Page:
I’ll answer your question.

I never really considered why I ended it that way. My initial draft ended with that question and it felt right.

It was a heavy feeling. The word “together” came after the edits.

When I re-read it, trying to put myself in the mindset that created the piece, it was the overwhelming sense that I was dumped into one class of color with everyone who looked like me.

Essentially guilty of being “one of them”.

The bane behind the post was how different I felt, and my feelings around having to define or redefine who I was.

In Cameroon, our own history has been manipulated. We’ve had the same president for decades and the precious, glorious, history we have has been poorly transmitted to the next generation.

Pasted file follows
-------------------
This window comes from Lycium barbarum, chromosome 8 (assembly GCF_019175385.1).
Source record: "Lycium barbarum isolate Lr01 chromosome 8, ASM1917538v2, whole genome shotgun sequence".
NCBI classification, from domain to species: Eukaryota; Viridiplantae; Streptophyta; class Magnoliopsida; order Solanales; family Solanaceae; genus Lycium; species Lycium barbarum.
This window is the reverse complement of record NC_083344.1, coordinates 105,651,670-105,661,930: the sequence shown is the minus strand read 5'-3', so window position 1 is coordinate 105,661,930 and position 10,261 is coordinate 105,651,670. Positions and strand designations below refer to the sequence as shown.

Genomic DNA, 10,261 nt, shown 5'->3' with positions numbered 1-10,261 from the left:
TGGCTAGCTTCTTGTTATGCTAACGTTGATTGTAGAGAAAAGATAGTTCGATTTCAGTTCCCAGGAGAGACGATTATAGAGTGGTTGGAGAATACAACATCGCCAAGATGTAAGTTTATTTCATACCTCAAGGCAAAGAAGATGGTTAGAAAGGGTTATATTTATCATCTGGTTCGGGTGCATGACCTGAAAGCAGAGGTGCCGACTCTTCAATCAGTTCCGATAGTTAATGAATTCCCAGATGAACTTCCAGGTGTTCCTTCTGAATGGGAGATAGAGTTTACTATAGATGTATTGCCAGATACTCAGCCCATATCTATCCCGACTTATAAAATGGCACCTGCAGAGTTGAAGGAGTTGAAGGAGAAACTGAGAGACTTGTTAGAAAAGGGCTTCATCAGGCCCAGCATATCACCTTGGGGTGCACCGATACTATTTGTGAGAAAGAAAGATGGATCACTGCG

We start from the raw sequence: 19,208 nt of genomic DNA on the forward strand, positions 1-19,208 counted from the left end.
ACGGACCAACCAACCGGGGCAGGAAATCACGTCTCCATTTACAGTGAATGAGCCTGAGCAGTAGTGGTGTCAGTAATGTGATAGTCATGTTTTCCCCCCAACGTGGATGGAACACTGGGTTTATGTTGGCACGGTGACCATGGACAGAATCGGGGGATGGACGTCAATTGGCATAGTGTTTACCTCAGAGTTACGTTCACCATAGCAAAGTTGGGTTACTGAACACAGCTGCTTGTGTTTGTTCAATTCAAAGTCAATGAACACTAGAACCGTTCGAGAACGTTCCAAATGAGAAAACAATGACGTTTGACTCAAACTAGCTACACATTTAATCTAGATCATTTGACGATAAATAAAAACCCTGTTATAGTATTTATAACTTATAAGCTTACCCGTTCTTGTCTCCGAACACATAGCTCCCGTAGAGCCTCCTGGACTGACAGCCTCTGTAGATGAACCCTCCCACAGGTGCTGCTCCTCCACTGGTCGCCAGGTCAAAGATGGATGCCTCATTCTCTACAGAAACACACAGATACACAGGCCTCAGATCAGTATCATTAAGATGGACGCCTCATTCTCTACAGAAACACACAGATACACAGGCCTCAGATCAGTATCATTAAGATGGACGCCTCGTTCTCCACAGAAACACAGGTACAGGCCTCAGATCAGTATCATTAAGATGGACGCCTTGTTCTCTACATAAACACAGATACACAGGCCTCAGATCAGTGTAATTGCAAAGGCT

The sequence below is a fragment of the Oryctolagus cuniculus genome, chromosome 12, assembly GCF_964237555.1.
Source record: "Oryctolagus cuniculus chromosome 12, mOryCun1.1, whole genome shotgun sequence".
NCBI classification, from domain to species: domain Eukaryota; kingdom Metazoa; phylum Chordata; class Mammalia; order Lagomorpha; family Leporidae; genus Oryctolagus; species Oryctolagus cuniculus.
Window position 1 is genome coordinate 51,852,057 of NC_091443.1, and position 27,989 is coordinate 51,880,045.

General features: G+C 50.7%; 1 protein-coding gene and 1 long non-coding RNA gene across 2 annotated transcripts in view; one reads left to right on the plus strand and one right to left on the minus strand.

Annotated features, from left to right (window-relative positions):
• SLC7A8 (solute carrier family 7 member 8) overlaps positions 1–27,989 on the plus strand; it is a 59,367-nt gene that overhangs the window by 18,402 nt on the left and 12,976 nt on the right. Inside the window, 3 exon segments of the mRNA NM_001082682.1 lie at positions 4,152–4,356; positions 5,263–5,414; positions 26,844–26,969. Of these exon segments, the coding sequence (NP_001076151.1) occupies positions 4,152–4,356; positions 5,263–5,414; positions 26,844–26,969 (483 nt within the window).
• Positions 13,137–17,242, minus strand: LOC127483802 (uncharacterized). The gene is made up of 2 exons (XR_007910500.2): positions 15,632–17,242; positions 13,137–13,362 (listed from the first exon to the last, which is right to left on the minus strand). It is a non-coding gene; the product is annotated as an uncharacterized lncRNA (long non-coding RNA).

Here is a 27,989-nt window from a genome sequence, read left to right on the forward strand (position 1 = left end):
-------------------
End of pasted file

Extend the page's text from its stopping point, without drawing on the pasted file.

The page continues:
I don’t even know how to speak my languages. When you’d say this to anyone, you’d be blamed for not learning it.

But they forget there’s no YouTube channel or Skillshare for this one.

Who even talked about blame anyway?

But being black and guilty, together, represents how we have individual worlds that have nearly nothing in common, but, when I walk to a counter, or take a bus, or say my name, there’s a stream of assumptions about who I am and where I’m from.

At least, that is how I felt it then.

Between writing it, publishing it, having it featured and then now, so much more has happened.

My thoughts are forming into something that is less dependent on that narrative. My eyes are set towards goals that have little to do with external constructs. In the same vein, I’m rethinking those assumptions about blackness and identity.

I’m rewriting my narrative. Or maybe, discovering it.

Cameroonian writer and video creator. Featured in LEVEL and P.S. I Love You. I write about building relationships and personal transformation.

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